For convenience of reference, I sometimes use the term "reverse puff" or "puffback" for the specified reverse transient flow of gas. The term "puffback" denotes broadly my new cleaning technique, explicated more fully in my aforementioned co-pending application number 1, whereby a panel bed is rid of solid "spent" or used up by a gas-solid contacting procedure, together with dust captured by filtration along with some of the spent solid, if the panel bed has been employed as a gas filter.
My invention also relates to an improved gas-solid contactor with a trio of upwardly extending, horizontally spaced-apart, perforate retaining walls, with means for supplying a first loose solid particulate material into the space between the first and second perforate walls, and with means for supplying a second, coarser loose solid particulate material into the space between the second and third walls. There is a plurality of particulate-material support members each adjacent a perforation of the first perforate wall, each member being arranged to extend outwardly from below its adjacent peforation and into an inlet compartment in communication with the perforations of the first wall. There is a plurality of particulate-material support members each adjacent a perforation of the third perforate wall, each member being arranged to extend outwardly from below its adjacent perforation and into an outlet compartment in communication with the perforations of the third wall. The support members of the first wall are arranged cooperatively to support the first particulate material and retain the material within the space between the first and second perforate walls, and they are arranged to support and expose to the inlet compartment a plurality of free surfaces of the first particulate material. The support members of the third wall are arranged cooperatively to support the second particulate material and retain the material within the space between the second and third perforate walls, and they are arranged to support and expose to the outlet compartment a plurality of free surfaces of the second particulate material. There is a plurality of support louvers each adjacent a perforation of the second perforate wall, these support louvers being arranged so that the separation between each pair of adjacent louvers is substantially everywhere at a distance about equal to the dimension of a typical particle of the second particulate material. There is an inlet for admitting a gas into the inlet compartment for passage into the free surfaces of the first particulate material and through both particulate materials and from the free surfaces of said second particulate material to the outlet compartment, and there is an outlet for discharging gas from the outlet compartment. Means are provided for periodically effecting a body movement of the first particulate material toward the inlet compartment of at least those portions of the particulate material including the free surfaces of the first particulate material and which are retained on the support members of the first perforate wall. The body movement means comprises means for effecting a transient flow of gas from gas outlet compartment to gas inlet compartment that produces first a rise and subsequently a fall in the pressure difference between the gas outlet compartment and the gas inlet compartment, the pressure difference remaining greater than the aforementioned first critical minimum difference for less than about 150 milliseconds and also peaking beyond the aforementioned second critical minimum difference.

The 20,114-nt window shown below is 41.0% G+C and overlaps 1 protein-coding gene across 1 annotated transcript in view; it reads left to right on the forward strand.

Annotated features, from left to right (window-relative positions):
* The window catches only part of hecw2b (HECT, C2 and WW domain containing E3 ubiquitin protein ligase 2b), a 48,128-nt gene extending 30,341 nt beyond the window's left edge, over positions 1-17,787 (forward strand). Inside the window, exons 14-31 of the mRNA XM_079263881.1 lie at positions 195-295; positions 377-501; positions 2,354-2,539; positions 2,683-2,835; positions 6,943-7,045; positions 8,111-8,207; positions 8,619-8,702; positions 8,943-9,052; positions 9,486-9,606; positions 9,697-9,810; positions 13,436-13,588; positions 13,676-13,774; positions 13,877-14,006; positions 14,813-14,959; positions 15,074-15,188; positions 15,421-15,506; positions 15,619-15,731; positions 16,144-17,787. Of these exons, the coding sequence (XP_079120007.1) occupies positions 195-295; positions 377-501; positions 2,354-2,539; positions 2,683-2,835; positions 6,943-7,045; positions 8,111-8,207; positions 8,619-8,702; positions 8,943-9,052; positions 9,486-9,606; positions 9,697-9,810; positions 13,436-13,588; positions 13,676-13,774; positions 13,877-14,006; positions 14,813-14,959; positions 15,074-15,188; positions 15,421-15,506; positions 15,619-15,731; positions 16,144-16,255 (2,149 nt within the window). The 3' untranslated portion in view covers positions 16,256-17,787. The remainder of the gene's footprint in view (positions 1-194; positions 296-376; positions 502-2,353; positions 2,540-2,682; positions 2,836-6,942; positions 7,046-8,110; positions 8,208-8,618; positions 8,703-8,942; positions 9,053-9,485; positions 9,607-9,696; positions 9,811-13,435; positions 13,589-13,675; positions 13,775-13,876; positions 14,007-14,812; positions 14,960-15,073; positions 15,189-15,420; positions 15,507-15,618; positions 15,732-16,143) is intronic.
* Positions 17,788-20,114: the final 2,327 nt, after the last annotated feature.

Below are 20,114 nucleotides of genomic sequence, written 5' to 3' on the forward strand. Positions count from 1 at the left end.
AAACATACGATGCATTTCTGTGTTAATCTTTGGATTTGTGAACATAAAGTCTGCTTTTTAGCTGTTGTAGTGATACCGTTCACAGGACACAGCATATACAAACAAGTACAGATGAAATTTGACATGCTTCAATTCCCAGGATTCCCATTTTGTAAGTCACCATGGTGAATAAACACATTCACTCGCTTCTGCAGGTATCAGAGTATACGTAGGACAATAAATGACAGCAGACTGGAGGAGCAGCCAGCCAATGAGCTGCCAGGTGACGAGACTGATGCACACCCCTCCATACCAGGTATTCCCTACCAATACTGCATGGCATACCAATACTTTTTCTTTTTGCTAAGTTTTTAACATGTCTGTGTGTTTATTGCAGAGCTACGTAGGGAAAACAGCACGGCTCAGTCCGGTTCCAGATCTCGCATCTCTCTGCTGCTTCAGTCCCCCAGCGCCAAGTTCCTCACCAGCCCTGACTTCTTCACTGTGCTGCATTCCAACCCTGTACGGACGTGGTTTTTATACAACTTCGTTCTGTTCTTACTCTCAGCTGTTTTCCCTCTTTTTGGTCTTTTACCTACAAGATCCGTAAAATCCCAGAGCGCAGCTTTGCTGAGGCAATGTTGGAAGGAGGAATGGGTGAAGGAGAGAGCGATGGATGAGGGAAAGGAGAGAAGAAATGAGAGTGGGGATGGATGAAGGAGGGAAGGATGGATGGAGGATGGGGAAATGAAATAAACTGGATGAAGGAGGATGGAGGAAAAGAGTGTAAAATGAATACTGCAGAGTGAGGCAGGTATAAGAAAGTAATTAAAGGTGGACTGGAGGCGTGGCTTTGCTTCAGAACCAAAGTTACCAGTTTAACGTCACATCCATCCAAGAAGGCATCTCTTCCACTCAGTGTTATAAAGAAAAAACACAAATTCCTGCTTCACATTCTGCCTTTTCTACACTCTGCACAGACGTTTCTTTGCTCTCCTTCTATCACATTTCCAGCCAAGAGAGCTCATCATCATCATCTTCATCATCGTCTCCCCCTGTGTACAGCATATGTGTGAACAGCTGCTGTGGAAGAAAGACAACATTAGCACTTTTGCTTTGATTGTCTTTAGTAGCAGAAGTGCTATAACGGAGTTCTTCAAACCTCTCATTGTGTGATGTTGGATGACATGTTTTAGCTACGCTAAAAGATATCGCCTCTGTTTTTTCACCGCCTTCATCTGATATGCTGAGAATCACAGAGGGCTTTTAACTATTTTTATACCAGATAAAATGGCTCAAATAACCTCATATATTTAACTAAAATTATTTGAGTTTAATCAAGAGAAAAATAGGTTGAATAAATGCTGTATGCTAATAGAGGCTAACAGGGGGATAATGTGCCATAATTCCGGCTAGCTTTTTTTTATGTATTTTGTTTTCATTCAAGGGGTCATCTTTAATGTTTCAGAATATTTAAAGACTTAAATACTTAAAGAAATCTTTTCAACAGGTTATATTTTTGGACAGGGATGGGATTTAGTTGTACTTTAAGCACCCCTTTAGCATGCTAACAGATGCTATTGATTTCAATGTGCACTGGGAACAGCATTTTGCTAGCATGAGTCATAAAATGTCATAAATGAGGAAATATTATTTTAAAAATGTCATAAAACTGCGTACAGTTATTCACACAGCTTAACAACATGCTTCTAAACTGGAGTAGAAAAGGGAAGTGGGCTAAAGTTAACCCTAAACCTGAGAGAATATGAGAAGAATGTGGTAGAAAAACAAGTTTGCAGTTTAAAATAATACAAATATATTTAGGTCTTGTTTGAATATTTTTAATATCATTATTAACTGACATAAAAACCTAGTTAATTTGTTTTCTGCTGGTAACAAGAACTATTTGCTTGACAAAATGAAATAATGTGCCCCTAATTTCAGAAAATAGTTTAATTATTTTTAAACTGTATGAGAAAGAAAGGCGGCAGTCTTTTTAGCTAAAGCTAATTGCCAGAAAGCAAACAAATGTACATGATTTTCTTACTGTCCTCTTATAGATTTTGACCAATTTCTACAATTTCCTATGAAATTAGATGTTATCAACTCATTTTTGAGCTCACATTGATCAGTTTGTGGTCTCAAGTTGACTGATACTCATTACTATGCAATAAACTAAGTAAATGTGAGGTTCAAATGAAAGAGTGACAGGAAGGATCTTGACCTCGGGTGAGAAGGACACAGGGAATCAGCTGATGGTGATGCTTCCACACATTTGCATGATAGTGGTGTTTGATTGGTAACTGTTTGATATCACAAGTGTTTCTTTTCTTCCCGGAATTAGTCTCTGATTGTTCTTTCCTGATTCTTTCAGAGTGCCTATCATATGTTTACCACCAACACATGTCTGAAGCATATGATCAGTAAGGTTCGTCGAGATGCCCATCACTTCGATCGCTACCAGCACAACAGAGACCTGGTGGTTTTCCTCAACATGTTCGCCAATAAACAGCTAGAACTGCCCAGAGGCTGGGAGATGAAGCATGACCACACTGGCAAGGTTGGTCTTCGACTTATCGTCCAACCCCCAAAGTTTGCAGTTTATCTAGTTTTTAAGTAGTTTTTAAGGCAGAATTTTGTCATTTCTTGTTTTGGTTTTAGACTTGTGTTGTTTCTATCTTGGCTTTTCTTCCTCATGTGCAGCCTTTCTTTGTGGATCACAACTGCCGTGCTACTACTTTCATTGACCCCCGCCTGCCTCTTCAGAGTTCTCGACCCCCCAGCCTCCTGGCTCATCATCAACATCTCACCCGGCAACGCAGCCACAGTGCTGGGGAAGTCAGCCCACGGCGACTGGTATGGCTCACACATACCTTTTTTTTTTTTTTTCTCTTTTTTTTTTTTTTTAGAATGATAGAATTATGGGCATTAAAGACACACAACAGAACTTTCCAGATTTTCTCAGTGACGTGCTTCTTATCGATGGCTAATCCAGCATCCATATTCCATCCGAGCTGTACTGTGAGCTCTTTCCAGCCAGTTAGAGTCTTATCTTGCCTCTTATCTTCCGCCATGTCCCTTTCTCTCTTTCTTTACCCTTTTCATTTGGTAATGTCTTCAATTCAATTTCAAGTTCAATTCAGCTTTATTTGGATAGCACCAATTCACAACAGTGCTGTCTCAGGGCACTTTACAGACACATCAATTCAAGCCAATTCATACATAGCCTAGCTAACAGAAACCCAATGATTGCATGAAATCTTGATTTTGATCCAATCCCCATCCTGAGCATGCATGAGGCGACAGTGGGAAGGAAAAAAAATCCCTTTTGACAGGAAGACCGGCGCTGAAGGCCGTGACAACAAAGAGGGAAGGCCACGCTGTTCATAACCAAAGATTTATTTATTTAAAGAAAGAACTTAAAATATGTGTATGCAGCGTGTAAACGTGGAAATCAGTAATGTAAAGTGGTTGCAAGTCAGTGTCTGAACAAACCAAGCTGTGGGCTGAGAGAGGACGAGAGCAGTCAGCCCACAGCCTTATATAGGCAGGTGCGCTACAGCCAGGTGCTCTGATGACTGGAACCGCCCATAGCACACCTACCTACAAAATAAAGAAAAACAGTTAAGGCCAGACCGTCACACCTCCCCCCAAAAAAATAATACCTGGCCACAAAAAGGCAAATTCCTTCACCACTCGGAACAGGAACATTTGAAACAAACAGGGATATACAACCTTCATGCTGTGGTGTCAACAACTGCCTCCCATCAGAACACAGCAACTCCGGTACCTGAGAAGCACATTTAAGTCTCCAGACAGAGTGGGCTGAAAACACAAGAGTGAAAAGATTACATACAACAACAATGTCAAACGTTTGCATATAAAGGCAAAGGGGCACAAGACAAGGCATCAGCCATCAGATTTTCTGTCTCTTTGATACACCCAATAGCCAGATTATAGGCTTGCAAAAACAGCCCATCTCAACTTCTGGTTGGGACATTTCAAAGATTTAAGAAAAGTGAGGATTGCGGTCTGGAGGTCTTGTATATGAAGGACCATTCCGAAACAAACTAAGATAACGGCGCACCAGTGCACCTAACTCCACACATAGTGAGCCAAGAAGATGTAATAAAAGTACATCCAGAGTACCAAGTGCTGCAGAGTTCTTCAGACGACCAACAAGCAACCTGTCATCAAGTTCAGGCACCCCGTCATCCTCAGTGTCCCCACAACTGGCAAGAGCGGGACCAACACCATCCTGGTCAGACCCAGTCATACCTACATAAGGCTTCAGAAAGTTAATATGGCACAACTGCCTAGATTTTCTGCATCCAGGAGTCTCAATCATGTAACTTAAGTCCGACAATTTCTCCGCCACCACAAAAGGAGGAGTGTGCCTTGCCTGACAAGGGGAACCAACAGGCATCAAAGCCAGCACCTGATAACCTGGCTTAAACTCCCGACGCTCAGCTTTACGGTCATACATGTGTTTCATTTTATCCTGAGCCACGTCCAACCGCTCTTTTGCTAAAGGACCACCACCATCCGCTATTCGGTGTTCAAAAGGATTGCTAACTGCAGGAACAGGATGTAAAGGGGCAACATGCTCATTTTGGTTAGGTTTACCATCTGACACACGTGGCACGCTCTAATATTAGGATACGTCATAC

A preferred means for effecting the transient flow of gas is a source of gas under pressure and means for effecting a sudden discharge of gas from the pressure source into the outlet compartment, with volume control means for limiting the quantity of gas discharged.